© 2016 Society for the Study of Addiction Acylethanolamides are a family of endogenous lipid mediators that are involved in physiological and behavioral processes associated with addiction. Recently, oleoylethanolamide (OEA) has been reported to reduce alcohol intake and relapse in rodents but the contribution of OEA and other acylethanolamides in alcohol addiction in humans is unknown. The present study is aimed to characterize the plasma acylethanolamides in alcohol dependence. Seventy-nine abstinent alcohol-dependent subjects (27 women) recruited from outpatient treatment programs and age-/sex-/body mass-matched healthy volunteers (28 women) were clinically assessed with the diagnostic interview PRISM according to the DSM-IV-TR after blood extraction for quantification of acylethanolamide concentrations in the plasma. Our results indicate that all acylethanolamides were significantly increased in alcohol-dependent patients compared with control subjects (p < 0.001). A logistic model based on these acylethanolamides was developed to distinguish alcohol-dependent patients from controls and included OEA, arachidonoylethanolamide (AEA) and docosatetraenoylethanolamide (DEA), providing a high discriminatory power according to area under the curve [AUC = 0.92 (95%CI: 0.87–0.96), p < 0.001]. Additionally, we found a significant effect of the duration of alcohol abstinence on the concentrations of OEA, AEA and DEA using a regression model (p < 0.05, p < 0.01 and p < 0.001, respectively), which was confirmed by a negative correlation (rho = −0.31, −0.40 and −0.44, respectively). However, acylethanolamides were not influenced by the addiction alcohol severity, duration of problematic alcohol use or diagnosis of psychiatric comorbidity. Our results support the preclinical studies and suggest that OEA, AEA and DEA are altered in alcohol-dependence during abstinence and that might act as potential markers for predicting length of alcohol abstinence.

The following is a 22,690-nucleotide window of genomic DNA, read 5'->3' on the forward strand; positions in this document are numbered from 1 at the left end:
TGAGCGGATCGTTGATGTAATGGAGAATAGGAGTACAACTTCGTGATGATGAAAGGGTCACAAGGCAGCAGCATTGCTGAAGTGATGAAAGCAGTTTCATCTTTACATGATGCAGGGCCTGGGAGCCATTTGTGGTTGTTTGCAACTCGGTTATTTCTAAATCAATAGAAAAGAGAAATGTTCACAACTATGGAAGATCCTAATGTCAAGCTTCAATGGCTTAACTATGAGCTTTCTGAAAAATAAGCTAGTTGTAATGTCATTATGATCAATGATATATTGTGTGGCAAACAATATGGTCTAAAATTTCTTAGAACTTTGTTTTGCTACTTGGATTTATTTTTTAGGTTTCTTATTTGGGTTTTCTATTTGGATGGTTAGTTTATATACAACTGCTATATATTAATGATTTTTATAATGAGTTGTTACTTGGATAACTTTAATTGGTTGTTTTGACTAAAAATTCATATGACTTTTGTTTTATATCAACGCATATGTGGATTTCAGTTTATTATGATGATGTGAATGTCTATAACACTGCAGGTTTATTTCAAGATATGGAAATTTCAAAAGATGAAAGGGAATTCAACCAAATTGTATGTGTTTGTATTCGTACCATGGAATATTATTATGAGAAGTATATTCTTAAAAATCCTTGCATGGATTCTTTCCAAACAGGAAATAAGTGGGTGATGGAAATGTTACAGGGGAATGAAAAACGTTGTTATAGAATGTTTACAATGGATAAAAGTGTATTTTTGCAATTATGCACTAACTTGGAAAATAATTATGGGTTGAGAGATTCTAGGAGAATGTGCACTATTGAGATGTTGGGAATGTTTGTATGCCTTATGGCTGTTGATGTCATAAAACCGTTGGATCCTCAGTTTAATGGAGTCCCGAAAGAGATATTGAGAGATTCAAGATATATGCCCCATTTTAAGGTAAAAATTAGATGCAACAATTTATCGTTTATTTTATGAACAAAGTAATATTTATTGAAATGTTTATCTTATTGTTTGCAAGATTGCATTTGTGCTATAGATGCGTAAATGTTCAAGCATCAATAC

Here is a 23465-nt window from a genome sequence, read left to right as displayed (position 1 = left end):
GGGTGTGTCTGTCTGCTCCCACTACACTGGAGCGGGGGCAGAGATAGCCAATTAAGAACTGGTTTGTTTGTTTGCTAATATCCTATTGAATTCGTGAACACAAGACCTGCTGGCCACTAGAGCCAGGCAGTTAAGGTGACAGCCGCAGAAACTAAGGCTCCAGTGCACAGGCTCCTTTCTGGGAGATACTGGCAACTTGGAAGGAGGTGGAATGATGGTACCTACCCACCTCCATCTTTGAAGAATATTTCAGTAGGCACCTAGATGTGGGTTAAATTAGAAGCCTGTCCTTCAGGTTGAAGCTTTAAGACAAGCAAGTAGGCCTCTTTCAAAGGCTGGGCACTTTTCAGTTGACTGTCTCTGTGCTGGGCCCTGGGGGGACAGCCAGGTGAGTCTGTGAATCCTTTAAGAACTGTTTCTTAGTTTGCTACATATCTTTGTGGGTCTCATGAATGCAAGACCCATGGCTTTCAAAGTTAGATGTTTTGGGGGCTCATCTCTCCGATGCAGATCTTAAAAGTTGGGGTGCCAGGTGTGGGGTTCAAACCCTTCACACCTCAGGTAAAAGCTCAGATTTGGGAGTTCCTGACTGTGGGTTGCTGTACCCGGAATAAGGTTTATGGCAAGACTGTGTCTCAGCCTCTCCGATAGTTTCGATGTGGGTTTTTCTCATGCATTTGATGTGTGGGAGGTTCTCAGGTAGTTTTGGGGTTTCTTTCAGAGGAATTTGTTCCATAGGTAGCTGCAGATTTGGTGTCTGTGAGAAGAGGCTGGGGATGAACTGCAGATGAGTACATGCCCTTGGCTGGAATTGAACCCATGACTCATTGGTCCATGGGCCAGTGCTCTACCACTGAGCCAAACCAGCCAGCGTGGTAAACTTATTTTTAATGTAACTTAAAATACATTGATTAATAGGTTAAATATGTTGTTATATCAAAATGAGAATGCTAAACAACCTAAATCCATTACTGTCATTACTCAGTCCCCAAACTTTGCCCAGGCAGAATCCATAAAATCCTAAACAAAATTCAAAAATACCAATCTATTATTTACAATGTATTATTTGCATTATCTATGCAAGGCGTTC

- alcohol use disorder
- psychiatric comorbidity